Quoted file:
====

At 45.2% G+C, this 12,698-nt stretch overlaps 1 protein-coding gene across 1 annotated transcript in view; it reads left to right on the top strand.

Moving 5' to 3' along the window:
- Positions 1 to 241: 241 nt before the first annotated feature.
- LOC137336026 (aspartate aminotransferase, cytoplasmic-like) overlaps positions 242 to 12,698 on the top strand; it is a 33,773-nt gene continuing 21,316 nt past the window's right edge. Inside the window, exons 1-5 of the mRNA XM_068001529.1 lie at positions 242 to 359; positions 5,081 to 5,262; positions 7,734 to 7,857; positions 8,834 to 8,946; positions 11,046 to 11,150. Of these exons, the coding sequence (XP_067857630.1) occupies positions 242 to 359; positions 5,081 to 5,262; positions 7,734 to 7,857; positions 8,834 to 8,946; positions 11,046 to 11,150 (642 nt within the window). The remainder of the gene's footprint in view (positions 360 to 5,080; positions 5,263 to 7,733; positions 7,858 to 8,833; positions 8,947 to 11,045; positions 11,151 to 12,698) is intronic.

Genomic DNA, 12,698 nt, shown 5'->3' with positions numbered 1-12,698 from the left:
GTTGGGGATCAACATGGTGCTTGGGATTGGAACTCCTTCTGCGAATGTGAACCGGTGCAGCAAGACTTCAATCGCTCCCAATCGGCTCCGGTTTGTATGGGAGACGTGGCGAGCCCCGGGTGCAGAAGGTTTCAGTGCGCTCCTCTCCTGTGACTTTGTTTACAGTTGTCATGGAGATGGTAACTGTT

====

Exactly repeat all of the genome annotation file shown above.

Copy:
At 45.2% G+C, this 12,698-nt stretch overlaps 1 protein-coding gene across 1 annotated transcript in view; it reads left to right on the top strand.

Moving 5' to 3' along the window:
- Positions 1 to 241: 241 nt before the first annotated feature.
- LOC137336026 (aspartate aminotransferase, cytoplasmic-like) overlaps positions 242 to 12,698 on the top strand; it is a 33,773-nt gene continuing 21,316 nt past the window's right edge. Inside the window, exons 1-5 of the mRNA XM_068001529.1 lie at positions 242 to 359; positions 5,081 to 5,262; positions 7,734 to 7,857; positions 8,834 to 8,946; positions 11,046 to 11,150. Of these exons, the coding sequence (XP_067857630.1) occupies positions 242 to 359; positions 5,081 to 5,262; positions 7,734 to 7,857; positions 8,834 to 8,946; positions 11,046 to 11,150 (642 nt within the window). The remainder of the gene's footprint in view (positions 360 to 5,080; positions 5,263 to 7,733; positions 7,858 to 8,833; positions 8,947 to 11,045; positions 11,151 to 12,698) is intronic.

Genomic DNA, 12,698 nt, shown 5'->3' with positions numbered 1-12,698 from the left:
GTTGGGGATCAACATGGTGCTTGGGATTGGAACTCCTTCTGCGAATGTGAACCGGTGCAGCAAGACTTCAATCGCTCCCAATCGGCTCCGGTTTGTATGGGAGACGTGGCGAGCCCCGGGTGCAGAAGGTTTCAGTGCGCTCCTCTCCTGTGACTTTGTTTACAGTTGTCATGGAGATGGTAACTGTT